The Anatomy of Coming Back from a 0-2 Hole in a 5-Game MLB Series

Jason Catania@@JayCat11MLB Lead WriterOctober 6, 2013

In Major League Baseball's postseason, coming back from a two-games-to-none deficit falls strictly in the easier-said-than-done category—even more so when it's a five-game set, as in the Division Series.

That's because when a team goes down 2-0 in such a situation, like the Tampa Bay Rays did against the Boston Red Sox on Saturday night, it becomes a win-or-go-home scenario.

"We just went through a week of backs against the wall, so it's not new to us," Rays manager Joe Maddon said after Game 2, per Howard Ulman of the Associated Press (via the Boston Globe). "It's going to be difficult."

That's the exact opposite of the position a team wants to be in only two games into the postseason, but as Maddon also pointed out, "We've been in this boat in the past and we've forced Game 5s in those situations, also." In fact, Tampa Bay pushed the Texas Rangers to a fifth game in the 2010 ALDS after dropping the first two.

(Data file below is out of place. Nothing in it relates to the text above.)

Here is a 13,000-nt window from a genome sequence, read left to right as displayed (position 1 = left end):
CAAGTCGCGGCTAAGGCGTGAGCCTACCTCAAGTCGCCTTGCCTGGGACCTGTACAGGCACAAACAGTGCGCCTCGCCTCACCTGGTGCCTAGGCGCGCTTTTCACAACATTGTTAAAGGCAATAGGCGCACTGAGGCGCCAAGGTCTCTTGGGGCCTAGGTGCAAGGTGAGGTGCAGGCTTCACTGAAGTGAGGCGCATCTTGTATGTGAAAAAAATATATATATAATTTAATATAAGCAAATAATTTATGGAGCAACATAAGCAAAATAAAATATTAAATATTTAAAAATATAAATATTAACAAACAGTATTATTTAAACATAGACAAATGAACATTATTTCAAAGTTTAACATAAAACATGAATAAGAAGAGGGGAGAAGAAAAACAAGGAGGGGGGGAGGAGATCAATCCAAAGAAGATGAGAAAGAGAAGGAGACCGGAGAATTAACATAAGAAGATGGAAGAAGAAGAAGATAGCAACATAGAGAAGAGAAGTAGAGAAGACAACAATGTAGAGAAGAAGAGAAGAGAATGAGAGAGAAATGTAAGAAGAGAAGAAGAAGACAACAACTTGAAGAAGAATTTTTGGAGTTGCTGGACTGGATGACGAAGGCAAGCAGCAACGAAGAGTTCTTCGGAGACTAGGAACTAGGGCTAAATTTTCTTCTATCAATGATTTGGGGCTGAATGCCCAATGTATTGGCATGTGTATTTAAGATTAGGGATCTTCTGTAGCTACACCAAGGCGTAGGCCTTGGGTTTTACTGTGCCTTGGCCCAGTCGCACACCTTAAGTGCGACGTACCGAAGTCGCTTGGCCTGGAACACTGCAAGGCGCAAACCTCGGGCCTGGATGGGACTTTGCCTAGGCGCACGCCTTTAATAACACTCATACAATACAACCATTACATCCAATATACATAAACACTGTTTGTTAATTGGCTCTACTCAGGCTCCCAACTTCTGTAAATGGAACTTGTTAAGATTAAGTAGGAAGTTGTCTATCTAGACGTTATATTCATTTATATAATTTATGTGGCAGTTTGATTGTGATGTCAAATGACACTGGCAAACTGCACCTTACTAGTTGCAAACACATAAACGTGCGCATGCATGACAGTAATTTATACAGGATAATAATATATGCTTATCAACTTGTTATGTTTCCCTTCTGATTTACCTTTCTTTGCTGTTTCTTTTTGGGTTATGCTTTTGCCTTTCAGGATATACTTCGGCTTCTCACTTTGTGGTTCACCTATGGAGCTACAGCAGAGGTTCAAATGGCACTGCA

There are a few approaches and strategies the trailing team can employ to help with the winning part and avoid the going home part.

Three Is Easier Than Four

While the task at hand is a backs-against-the-wall challenge, the manager, coaches and players first need to establish the big-picture mentality by acknowledging that things could be worse.

After all, coming back from down 0-2 in a five-game set is much more doable than trying to overcome a three-games-to-none deficit in a seven-gamer.

Consider that in the entire history of MLB's postseason, only once has the latter been done. Of course, that famously came in the 2004 American League Championship Series, when the Boston Red Sox shocked the New York Yankees by winning four straight after dropping the first three.